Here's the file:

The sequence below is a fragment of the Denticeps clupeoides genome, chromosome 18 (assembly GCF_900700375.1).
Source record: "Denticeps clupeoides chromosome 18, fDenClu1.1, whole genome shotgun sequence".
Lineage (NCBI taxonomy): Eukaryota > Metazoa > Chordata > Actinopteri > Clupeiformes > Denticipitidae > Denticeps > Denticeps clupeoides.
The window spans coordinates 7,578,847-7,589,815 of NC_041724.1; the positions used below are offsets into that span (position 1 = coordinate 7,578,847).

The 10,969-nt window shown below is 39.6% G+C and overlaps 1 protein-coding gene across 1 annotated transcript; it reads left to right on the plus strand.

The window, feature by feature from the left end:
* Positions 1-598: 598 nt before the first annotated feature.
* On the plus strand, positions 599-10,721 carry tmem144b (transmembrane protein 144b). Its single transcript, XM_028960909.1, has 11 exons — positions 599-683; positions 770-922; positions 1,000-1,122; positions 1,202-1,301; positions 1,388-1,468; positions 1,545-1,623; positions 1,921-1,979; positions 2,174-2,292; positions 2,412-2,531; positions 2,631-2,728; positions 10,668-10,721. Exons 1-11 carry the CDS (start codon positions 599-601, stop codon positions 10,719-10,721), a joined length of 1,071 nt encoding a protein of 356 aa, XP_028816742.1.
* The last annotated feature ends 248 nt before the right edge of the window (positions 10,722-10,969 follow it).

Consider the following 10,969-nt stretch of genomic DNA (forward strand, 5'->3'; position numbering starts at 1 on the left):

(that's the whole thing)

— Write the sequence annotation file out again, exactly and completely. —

The sequence below is a fragment of the Denticeps clupeoides genome, chromosome 18 (assembly GCF_900700375.1).
Source record: "Denticeps clupeoides chromosome 18, fDenClu1.1, whole genome shotgun sequence".
Lineage (NCBI taxonomy): Eukaryota > Metazoa > Chordata > Actinopteri > Clupeiformes > Denticipitidae > Denticeps > Denticeps clupeoides.
The window spans coordinates 7,578,847-7,589,815 of NC_041724.1; the positions used below are offsets into that span (position 1 = coordinate 7,578,847).

The 10,969-nt window shown below is 39.6% G+C and overlaps 1 protein-coding gene across 1 annotated transcript; it reads left to right on the plus strand.

The window, feature by feature from the left end:
* Positions 1-598: 598 nt before the first annotated feature.
* On the plus strand, positions 599-10,721 carry tmem144b (transmembrane protein 144b). Its single transcript, XM_028960909.1, has 11 exons — positions 599-683; positions 770-922; positions 1,000-1,122; positions 1,202-1,301; positions 1,388-1,468; positions 1,545-1,623; positions 1,921-1,979; positions 2,174-2,292; positions 2,412-2,531; positions 2,631-2,728; positions 10,668-10,721. Exons 1-11 carry the CDS (start codon positions 599-601, stop codon positions 10,719-10,721), a joined length of 1,071 nt encoding a protein of 356 aa, XP_028816742.1.
* The last annotated feature ends 248 nt before the right edge of the window (positions 10,722-10,969 follow it).

Consider the following 10,969-nt stretch of genomic DNA (forward strand, 5'->3'; position numbering starts at 1 on the left):